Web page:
6 The sector-related binary dummies identify (i) low labor skill (LL) and low capital intensity (LK) firms, (ii) high labor skill (HL) and low capital intensityfirms, and (iii) high labor skill and high capital intensity (HK) firms.
7 The data in the figure are different from the specification of the dummy variable; the former reflect sector averages for labor skill and capital intensity over the whole period, the latter reflects the labor skill and capital intensity of firms for each year in the
This Selected Issues paper analyzes household balance sheet structure in Denmark and sensitivity to rising rates. Households in Denmark have gotten considerably wealthier in recent decades. High household assets, in particular in the mandatory pension system and housing, provide stability by funding future consumption and protecting against shocks. The high, but mostly illiquid, assets have a counterpart, however, in the high household debt, as households often need to borrow to consume or buy property. The resulting combination of large assets and liabilities on household balance sheets make the Danish economy sensitive to interest-rate changes. Sudden increases in interest rates can create macroeconomic instability via their impact on the debt service of households and knock-on effects on consumption.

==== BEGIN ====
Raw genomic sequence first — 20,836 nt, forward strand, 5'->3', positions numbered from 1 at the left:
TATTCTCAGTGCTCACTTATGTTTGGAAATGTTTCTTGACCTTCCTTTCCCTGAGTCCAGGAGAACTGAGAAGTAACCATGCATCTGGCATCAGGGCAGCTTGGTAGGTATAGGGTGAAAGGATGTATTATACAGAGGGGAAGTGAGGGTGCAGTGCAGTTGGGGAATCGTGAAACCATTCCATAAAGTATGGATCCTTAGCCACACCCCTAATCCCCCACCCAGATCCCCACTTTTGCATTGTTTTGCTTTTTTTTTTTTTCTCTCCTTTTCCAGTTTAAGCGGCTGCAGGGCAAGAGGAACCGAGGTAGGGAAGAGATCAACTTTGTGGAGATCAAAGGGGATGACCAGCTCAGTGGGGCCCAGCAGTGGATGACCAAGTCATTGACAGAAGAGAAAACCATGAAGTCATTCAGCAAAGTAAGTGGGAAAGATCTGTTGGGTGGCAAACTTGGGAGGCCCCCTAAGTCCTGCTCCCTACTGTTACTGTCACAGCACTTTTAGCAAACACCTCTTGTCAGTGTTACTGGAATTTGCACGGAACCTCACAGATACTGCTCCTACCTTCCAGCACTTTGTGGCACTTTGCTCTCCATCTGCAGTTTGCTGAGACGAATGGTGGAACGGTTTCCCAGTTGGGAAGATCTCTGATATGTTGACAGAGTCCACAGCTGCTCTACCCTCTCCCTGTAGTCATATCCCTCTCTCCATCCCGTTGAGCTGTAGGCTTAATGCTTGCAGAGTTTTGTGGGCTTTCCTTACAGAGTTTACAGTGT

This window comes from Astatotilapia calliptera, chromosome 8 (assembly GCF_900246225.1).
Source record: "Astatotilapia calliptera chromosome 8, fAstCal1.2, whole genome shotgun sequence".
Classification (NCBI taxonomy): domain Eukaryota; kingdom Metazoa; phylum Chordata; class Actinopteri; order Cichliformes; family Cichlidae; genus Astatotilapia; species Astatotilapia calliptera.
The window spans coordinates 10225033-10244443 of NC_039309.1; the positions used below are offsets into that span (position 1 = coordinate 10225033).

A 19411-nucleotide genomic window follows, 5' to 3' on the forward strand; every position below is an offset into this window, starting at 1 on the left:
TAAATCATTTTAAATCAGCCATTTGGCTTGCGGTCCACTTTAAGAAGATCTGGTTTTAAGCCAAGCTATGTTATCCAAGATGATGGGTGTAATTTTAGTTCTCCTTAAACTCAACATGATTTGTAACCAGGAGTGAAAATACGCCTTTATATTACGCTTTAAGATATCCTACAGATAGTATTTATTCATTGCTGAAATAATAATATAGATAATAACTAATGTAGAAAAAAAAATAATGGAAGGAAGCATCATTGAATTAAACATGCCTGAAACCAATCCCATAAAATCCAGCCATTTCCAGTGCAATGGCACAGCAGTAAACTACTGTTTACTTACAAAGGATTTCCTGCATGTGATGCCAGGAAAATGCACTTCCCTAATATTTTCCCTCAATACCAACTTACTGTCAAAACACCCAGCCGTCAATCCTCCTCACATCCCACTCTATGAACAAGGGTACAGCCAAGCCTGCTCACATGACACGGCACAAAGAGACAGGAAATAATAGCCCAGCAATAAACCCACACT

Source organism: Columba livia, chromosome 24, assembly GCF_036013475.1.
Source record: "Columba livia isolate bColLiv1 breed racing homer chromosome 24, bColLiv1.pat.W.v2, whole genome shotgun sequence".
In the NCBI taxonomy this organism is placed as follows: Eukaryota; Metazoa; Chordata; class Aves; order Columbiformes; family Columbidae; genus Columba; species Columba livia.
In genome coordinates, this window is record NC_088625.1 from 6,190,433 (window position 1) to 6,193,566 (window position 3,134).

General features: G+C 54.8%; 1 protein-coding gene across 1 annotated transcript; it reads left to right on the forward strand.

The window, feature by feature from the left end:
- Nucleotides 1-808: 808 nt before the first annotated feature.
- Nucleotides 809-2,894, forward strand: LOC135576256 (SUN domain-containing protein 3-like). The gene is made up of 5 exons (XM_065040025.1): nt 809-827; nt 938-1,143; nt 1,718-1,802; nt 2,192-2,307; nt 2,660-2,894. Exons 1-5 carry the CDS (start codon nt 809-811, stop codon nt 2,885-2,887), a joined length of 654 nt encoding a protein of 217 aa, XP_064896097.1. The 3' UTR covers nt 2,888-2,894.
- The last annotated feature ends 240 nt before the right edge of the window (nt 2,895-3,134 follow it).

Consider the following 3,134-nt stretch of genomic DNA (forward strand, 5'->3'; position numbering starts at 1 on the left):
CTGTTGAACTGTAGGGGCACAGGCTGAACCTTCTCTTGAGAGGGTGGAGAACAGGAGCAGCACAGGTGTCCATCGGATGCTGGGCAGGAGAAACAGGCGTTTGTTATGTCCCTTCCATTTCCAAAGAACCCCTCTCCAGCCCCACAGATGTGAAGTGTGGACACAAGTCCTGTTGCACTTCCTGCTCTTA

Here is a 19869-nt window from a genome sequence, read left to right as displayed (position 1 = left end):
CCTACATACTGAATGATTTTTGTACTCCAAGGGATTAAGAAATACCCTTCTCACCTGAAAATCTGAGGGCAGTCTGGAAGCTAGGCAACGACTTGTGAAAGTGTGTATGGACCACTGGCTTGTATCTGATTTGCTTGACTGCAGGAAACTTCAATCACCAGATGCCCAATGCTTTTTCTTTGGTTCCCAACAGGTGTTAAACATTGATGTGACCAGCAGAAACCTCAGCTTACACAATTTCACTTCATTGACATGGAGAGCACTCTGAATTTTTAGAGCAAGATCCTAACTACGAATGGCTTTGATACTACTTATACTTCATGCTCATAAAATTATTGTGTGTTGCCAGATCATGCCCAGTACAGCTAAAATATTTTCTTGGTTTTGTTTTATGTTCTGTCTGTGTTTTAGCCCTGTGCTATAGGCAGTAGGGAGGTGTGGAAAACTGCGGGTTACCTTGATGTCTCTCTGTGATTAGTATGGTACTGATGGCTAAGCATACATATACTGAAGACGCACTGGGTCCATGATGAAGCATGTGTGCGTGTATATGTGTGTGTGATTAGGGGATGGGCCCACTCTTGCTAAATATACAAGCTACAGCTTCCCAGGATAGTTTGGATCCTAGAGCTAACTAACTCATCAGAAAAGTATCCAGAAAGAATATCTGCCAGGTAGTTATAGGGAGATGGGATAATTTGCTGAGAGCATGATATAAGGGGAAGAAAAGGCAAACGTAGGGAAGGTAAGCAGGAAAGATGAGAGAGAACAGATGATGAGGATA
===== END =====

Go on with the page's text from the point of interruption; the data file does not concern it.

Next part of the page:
This paper reviews developments in corporate performance in the FYR Macedonia during the 1990s. The paper finds substantial differences in performance between surviving old firms and nimbler new ones. The paper reviews factors that facilitated restructuring among surviving firms, and concludes that private sector ownership, hard budget constraints, and market-based economic institutions have served to strengthen corporate performance. The paper also shows that the predominance of insider privatization and the resulting low ownership concentration is one of the reasons for the poor performance of surviving firms.
Mai Dao, Ms. Camelia Minoiu, and Mr. Jonathan David Ostry
We examine the relationship between real exchange rate depreciations and indicators of firm performance using data for a sample of more than 30,000 firms from 66 (advanced and emerging market) countries over the 2000-2011 period. We show that depreciations boost profits, investment, and sales of firms that are more financially-constrained and have higher labor shares. These findings are consistent with the view that depreciations boost internal financing opportunities by reducing real wages, thereby spurring investment. We show that these effects on firm performance are enduring, including in the market valuation of firms.
The benefits from financial development are known to vary across industries. However, no systematic effort has been made to determine the technological characteristics that are shared by industries that tend to grow relatively faster in more financially developed countries. This paper explores a range of technological characteristics that might underpin differences across industries in the need or the ability to raise external funding. The main finding is that industries that grow faster in more financially developed countries tend to display greater R&D intensity or investment lumpiness, indicating that well-functioning financial markets direct resources towards industries that grow by performing R&D.